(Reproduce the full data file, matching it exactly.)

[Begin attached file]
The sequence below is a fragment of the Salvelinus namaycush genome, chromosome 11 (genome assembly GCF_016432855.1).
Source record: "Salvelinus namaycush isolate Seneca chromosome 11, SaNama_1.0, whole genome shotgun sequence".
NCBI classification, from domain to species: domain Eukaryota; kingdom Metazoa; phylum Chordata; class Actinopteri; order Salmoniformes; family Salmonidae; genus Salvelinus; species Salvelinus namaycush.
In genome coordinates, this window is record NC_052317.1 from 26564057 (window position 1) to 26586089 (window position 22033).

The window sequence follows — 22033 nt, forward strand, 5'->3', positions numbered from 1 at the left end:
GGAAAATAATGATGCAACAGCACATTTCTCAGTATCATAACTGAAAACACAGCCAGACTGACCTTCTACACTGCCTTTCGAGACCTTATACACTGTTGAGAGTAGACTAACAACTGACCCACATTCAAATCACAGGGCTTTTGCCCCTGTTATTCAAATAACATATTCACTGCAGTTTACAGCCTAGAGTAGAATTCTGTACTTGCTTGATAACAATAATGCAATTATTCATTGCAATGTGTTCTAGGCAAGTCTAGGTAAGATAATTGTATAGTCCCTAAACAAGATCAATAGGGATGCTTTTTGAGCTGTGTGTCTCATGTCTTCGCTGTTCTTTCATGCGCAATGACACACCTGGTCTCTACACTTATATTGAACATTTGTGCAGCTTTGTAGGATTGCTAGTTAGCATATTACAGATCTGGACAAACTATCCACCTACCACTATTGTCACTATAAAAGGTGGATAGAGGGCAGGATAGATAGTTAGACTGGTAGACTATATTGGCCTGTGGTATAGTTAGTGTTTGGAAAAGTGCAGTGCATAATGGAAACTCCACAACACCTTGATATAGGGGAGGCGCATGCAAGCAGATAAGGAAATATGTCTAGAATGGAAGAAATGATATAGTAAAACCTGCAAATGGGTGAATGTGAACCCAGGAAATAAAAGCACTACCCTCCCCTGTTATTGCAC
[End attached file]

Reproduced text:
The sequence below is a fragment of the Salvelinus namaycush genome, chromosome 11 (genome assembly GCF_016432855.1).
Source record: "Salvelinus namaycush isolate Seneca chromosome 11, SaNama_1.0, whole genome shotgun sequence".
NCBI classification, from domain to species: domain Eukaryota; kingdom Metazoa; phylum Chordata; class Actinopteri; order Salmoniformes; family Salmonidae; genus Salvelinus; species Salvelinus namaycush.
In genome coordinates, this window is record NC_052317.1 from 26564057 (window position 1) to 26586089 (window position 22033).

The window sequence follows — 22033 nt, forward strand, 5'->3', positions numbered from 1 at the left end:
GGAAAATAATGATGCAACAGCACATTTCTCAGTATCATAACTGAAAACACAGCCAGACTGACCTTCTACACTGCCTTTCGAGACCTTATACACTGTTGAGAGTAGACTAACAACTGACCCACATTCAAATCACAGGGCTTTTGCCCCTGTTATTCAAATAACATATTCACTGCAGTTTACAGCCTAGAGTAGAATTCTGTACTTGCTTGATAACAATAATGCAATTATTCATTGCAATGTGTTCTAGGCAAGTCTAGGTAAGATAATTGTATAGTCCCTAAACAAGATCAATAGGGATGCTTTTTGAGCTGTGTGTCTCATGTCTTCGCTGTTCTTTCATGCGCAATGACACACCTGGTCTCTACACTTATATTGAACATTTGTGCAGCTTTGTAGGATTGCTAGTTAGCATATTACAGATCTGGACAAACTATCCACCTACCACTATTGTCACTATAAAAGGTGGATAGAGGGCAGGATAGATAGTTAGACTGGTAGACTATATTGGCCTGTGGTATAGTTAGTGTTTGGAAAAGTGCAGTGCATAATGGAAACTCCACAACACCTTGATATAGGGGAGGCGCATGCAAGCAGATAAGGAAATATGTCTAGAATGGAAGAAATGATATAGTAAAACCTGCAAATGGGTGAATGTGAACCCAGGAAATAAAAGCACTACCCTCCCCTGTTATTGCAC